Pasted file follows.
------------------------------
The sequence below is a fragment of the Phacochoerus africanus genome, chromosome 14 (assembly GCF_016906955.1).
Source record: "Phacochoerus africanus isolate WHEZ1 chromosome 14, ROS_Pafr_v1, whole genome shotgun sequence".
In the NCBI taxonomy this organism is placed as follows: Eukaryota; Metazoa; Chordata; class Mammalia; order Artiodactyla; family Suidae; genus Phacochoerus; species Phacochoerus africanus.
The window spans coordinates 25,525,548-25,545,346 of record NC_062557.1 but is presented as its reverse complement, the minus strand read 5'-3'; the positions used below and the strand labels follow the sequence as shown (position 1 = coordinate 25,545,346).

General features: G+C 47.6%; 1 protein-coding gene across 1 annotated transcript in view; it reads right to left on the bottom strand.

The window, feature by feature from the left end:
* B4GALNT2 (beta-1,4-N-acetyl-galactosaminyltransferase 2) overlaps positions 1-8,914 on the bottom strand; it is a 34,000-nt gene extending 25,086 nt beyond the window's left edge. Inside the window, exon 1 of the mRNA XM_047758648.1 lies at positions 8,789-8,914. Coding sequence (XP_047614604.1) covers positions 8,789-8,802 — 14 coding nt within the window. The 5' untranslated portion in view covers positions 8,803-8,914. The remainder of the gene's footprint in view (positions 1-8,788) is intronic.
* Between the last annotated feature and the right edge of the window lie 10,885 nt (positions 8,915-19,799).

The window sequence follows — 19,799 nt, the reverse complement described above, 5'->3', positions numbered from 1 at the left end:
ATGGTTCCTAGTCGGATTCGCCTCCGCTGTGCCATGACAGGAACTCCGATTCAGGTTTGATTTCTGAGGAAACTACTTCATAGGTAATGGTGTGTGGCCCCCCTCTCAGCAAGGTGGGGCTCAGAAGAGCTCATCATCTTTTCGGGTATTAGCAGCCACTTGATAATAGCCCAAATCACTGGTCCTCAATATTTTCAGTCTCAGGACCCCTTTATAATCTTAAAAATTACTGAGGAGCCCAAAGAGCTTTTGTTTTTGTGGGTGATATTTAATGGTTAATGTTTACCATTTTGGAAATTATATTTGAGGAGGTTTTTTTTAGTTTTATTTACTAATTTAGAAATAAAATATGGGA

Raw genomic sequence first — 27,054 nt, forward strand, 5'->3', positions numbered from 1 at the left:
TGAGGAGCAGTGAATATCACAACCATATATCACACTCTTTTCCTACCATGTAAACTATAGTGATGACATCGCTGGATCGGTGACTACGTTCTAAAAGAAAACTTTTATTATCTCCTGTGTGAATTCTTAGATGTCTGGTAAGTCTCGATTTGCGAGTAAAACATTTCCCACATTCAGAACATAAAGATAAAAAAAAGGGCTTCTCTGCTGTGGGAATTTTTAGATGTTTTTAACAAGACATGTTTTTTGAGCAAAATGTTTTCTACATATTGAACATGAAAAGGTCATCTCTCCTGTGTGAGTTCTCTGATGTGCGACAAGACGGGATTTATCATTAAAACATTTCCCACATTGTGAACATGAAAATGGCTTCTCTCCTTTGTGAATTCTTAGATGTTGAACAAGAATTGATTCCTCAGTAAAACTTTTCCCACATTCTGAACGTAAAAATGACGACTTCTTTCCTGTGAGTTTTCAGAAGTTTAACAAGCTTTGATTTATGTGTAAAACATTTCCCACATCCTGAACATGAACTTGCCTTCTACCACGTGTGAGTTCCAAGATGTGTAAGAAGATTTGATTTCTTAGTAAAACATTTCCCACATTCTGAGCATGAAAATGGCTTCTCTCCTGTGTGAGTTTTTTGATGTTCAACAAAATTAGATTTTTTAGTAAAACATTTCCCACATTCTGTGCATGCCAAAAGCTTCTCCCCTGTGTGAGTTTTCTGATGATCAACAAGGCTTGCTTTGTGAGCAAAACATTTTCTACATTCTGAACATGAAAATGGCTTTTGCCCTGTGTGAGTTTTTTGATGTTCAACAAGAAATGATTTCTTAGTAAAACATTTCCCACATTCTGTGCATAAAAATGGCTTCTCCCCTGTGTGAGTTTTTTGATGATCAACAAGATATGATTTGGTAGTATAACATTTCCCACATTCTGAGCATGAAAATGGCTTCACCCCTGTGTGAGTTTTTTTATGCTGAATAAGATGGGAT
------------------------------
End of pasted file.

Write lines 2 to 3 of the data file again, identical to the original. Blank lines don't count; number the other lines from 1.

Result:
Source record: "Phacochoerus africanus isolate WHEZ1 chromosome 14, ROS_Pafr_v1, whole genome shotgun sequence".
In the NCBI taxonomy this organism is placed as follows: Eukaryota; Metazoa; Chordata; class Mammalia; order Artiodactyla; family Suidae; genus Phacochoerus; species Phacochoerus africanus.